Every morning, students from two different schools stream into a shared building in Hudson Square, offering a stark example of segregation in the country’s largest school system.
Through one door, students head to NYC iSchool, a selective school where 46% of enrollment is white — in a school system where more than two-thirds of students are black or Hispanic. A separate entrance leads to Chelsea Career and Technical Education High School, where only 4% of students are white. Separated by a flight of stairs, there is little opportunity for them to meet.
But on Monday morning, students from both schools came together to push for bold action to integrate New York City high schools — including their own. It was the first in a wave of strikes that student activists with Teens Take Charge pledge will continue every Monday. With these protests, they are borrowing a page from the playbook of 16-year-old climate activist Greta Thunberg, who last year began protesting weekly in her native Sweden and went on to inspire a worldwide movement.
The New York City teens said they will keep it up, with the hopes of building a citywide movement, until Mayor Bill de Blasio and schools Chancellor Richard Carranza meet their demands.
“This is a systematic issue that needs a citywide solution,” Carla Gaveglia, a senior at the iSchool who helped organize the protest, told a cheering crowd. “De Blasio and Carranza need to do better. They must do better. And they must know that our voices matter.”
Officials at City Hall and the education department pointed to recent integration efforts put forward by the de Blasio administration. They cited $2 million in grants to school districts working on their own diversity plans — something that all districts will soon have to create, according to a City Council bill passed last week. The mayor is also weighing policy changes recommended by a school diversity task force he appointed.
“Our schools are stronger when they reflect the diversity of our city, and we’re taking a look at our admissions processes,” City Hall spokeswoman Jane Meyer wrote in an email. “We thank Teens Take Charge for raising their voice.”
About 150 students filled a small park that fronts their school building beginning at 8:45 a.m. They held signs with messages such as, “We need equity,” and chanted in unison “Educate, don’t segregate!” At one point they linked arms before streaming into their separate entrances for class. The rally lasted for 30 minutes, or 1,800 seconds — roughly one second for each public school in New York City, which is home to one of the country’s most segregated school systems.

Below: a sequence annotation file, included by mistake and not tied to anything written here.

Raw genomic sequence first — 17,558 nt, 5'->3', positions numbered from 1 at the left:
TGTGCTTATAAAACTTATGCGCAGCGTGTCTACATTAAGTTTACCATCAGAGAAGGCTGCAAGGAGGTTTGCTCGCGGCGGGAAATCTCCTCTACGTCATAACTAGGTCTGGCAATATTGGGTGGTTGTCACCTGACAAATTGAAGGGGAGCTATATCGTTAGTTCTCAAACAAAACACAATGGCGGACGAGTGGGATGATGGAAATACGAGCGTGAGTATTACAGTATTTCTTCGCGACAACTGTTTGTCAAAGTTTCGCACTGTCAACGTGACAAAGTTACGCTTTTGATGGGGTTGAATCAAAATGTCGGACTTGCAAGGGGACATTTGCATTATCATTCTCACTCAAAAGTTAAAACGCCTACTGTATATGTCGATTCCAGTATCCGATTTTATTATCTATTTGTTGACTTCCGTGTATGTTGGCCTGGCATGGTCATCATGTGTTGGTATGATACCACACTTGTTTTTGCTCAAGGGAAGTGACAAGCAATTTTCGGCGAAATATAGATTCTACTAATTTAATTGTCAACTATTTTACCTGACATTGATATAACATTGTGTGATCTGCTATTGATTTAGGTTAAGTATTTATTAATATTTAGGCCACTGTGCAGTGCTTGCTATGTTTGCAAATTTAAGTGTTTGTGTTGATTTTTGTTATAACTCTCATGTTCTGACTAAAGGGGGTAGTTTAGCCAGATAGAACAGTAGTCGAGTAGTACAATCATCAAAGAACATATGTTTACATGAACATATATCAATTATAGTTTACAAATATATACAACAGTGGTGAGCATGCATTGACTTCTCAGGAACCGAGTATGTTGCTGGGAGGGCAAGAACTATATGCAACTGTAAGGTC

Alexander Ruiz, a senior at Chelsea CTE, helped organize the walkout. With his high school graduation on the horizon, he sees that students at the iSchool heading to more selective universities than his own classmates.
“It’s not because they’re smarter than me. It’s just that they’ve been given the supplemental tools, while I haven’t,” he said, noting that he wishes he had more access to college counselors who could have helped him reached higher. “It’s not the same playing field. It’s not fair at all.”
In New York City, students must apply to high schools, and the schools are allowed to set their own competitive admissions criteria. At iSchool, for example, students have to type up short answers to a series of questions. (The school also recently tweaked its admissions to give certain students priority, in the hopes of spurring more integration.) Teens Take Charge wants the city to abolish high school screens, such as test scores or attendance records, which integration advocates blame for deepening segregation.
“In this building, we see the achievement gap, wealth gap, and opportunity gap. This is what the system has put in place,” said Chris Gonzalez, a senior at Chelsea CTE who spoke at the rally.
Instead, the group is calling for all schools to admit students with a range of academic abilities, breaking up concentrations of students who struggle — which can overwhelm schools trying to help them catch up. Also among the demands: more guidance counselors and college counselors in schools where most students have fallen behind grade level, as well as paid internships, and opportunities to share resources such as advanced courses and sports teams at nearby campuses.
Correction: An earlier version of this story misidentified the neighborhood where NYC iSchool and Chelsea Career and Technical Education High School are located.